As the novelty of blaxploitation, porn and soft-core violence began to wane, the grindhouse entered its most notorious period – whereby ideas-starved filmmakers would attempt to out-disgust one another with increasingly more barbaric displays of onscreen gore. Although the splatter flick had been invented by Herschell Gordon Lewis with 1963’s Blood Feast, the increasing leniency of what could be permitted in regards to onscreen nudity resulted in a nasty marriage of sex and violence. Come the mid-seventies, however, and inspired by the success of Wes Craven’s Last House on the Left and Tobe Hooper’s The Texas Chain Saw Massacre, a series of films threw out any semblance of good taste and made even the most seasoned fan of deviant cinema reach for the sick bag.


Ilsa, She Wolf of the SS, for instance, which was made in nine days for $50,000, and lensed on short-ends, was unleashed in 1975 and became a huge hit. In his aforementioned book, 42nd Street Pete claims it would play on 42nd Street every month. Seen today and it is still a tough watch - albeit one with more technical merit, and better acting (thanks to a scenery-chewing Dyanne Thorne) than many reviewers have given it credit for.


 As the so-called grindhouse cinemas were traditionally located in inner-city areas the bulk of the audience would be more ethnic than what was seen at the local multiplex - something that the directors of the time believe was pivotal to their movie’s success. “I saw Squirm on Broadway and 44th street on opening night,” says Jeff Lieberman – the filmmaker who also grossed out viewers with 1981’s slasher gem Just Before Dawn. “It’s still on my personal highlight reel... the audience was more than half black and I wasn’t aware of the ‘custom’ of not only talking during a movie, but talking at the movie – you know, yelling at the characters and telling them what to do next. Squirm actually went on to play one of the hardcore 42nd street grindhouses a few blocks away for a few months.”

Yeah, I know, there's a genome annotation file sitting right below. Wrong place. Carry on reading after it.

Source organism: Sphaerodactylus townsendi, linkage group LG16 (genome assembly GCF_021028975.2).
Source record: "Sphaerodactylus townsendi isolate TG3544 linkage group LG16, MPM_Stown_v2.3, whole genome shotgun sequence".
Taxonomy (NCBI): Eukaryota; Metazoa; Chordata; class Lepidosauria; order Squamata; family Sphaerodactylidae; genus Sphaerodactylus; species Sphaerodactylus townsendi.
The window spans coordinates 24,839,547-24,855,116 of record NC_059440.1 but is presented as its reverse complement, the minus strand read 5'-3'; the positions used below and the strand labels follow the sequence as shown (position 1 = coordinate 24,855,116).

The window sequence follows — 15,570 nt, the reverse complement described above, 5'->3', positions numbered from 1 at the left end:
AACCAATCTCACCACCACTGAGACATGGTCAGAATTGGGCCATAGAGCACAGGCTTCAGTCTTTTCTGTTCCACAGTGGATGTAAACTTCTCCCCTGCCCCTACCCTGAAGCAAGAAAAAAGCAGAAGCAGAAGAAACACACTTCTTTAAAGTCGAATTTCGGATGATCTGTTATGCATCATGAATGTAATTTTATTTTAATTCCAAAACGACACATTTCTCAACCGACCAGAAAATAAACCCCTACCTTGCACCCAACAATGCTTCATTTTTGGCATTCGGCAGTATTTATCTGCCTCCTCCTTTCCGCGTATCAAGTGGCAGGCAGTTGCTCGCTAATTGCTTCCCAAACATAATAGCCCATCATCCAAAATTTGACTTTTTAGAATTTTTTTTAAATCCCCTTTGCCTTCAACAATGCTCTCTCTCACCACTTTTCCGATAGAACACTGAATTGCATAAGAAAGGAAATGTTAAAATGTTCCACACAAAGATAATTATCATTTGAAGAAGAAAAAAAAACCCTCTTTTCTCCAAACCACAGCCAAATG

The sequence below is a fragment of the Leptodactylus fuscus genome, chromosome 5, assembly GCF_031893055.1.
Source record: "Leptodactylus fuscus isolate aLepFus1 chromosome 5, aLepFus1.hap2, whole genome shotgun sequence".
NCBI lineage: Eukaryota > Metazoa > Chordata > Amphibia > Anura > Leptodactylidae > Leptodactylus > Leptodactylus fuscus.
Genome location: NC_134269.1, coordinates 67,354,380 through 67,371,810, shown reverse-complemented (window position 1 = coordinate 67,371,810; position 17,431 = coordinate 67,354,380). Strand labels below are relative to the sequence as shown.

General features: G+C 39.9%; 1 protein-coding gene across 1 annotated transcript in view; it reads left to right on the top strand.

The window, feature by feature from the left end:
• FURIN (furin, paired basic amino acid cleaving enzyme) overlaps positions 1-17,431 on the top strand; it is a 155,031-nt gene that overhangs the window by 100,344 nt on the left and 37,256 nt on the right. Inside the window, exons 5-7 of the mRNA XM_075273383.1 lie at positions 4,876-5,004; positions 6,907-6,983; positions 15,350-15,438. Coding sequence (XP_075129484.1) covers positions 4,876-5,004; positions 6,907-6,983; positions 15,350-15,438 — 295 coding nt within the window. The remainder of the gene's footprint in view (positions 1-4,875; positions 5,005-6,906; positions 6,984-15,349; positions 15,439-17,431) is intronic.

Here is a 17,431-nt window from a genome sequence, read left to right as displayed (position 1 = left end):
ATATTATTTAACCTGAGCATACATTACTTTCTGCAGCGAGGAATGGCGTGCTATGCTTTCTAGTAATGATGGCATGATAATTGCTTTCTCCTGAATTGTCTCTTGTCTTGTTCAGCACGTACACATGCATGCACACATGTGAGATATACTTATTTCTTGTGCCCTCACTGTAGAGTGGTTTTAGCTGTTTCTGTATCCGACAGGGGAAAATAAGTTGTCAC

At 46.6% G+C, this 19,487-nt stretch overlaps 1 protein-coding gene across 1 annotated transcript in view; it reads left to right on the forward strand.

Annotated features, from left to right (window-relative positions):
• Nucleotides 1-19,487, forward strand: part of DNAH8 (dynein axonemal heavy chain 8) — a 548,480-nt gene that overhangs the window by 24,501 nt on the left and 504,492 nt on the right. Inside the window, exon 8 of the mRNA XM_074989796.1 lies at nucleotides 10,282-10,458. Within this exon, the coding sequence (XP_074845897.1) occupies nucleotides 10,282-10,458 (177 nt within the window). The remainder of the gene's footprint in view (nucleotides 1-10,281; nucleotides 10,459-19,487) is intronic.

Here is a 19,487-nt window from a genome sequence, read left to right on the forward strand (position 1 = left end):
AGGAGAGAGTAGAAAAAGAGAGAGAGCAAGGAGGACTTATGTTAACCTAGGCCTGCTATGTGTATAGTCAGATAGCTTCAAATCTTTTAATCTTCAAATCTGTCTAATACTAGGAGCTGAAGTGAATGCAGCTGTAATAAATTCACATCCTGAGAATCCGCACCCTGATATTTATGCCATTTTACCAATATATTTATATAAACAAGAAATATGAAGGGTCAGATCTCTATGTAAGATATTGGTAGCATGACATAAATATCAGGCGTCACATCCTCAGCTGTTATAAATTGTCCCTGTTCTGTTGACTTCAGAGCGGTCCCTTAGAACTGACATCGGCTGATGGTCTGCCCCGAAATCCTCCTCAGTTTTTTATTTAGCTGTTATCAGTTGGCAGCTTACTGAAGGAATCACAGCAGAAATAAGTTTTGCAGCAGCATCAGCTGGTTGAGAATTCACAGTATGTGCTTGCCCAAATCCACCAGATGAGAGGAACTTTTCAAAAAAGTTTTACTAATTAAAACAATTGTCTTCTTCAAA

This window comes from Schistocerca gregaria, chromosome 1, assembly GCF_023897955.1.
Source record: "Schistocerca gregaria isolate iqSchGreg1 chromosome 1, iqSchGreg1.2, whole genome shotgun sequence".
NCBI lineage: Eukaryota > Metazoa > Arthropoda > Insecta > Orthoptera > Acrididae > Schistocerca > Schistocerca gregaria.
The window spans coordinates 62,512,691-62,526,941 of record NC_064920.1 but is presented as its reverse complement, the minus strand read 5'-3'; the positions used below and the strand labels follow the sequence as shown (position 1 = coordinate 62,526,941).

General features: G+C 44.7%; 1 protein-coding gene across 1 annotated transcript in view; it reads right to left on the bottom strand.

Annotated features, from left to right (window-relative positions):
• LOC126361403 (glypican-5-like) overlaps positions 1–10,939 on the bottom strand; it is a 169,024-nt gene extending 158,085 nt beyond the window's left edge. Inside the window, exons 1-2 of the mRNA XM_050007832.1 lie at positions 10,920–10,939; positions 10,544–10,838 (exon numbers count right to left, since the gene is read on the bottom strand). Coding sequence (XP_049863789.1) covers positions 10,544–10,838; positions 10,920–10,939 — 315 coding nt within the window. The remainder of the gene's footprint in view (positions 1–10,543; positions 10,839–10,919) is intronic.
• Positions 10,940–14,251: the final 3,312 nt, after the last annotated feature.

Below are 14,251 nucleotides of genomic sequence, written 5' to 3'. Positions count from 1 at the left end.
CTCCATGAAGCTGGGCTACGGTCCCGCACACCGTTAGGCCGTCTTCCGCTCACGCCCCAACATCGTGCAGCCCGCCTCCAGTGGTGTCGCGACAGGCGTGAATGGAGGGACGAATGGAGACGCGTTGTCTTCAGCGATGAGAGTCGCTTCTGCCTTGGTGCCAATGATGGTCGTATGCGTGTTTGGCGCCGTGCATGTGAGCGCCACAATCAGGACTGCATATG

Matt Cimber had gone from marrying screen siren Jayne Mansfield to carving out such classics as The Candy Tangerine Man (1975) and The Witch Who Came from the Sea (1976). As with Jeff Lieberman, Cimber remembers that the ethnicity of the audience would make the grindhouse experience all the more satisfying.  “I went to Chicago to see Candy Tangerine Man and I never forgot it,” reflects the director. “I attended the 9am performance. It was sold out. I had never really gone into a theatre that was filled with just African-Americans and I stood in the back and they were yelling at the screen. I never saw any audience enjoy a movie so much in my entire life. If you ever try and talk to the screen in a theatre full of white people you get told ‘shut up’ but here it was this wonderful atmosphere. They were altogether in this experience – it was fantastic.”


Although VHS would kill the appeal of the 42nd Street experience and related blocks in Los Angeles, Chicago and all across the South (why risk life and limb to visit your local red light district when all manner of schlock became available for rent in the comfort of your own home?) the inherent grunginess of the period has become something fans want to learn more about. Yours truly knows - my own 42nd Street Memories documentary was one of the most popular I ever made. Still, regardless, as Bill Landis mentions in the introduction to his snarky but essential Sleazoid Express - today anyone can programme their own double and triple bills in the comfort of their own living room. Shipping right now from the 88 Films web site are Adult Fairy Tales and Grizzly. Just the sort of crazy programming that you might want from that idolised depiction of The Deuce that exists only in your head (really kids? You want to be at that same 42nd Street that played cut Anglicised versions of The Beyond? How would the crowd there have reacted to you moaning about the spider scene being truncated at full volume?). And why not throw in a cannibal gut-muncher (Amazonia? Zombi Holocaust?) or a kung-fu classic (Dragon Missile?). One thing is for sure: when it comes to the 'grindhouse' - 88 Films has your torrid tastes served.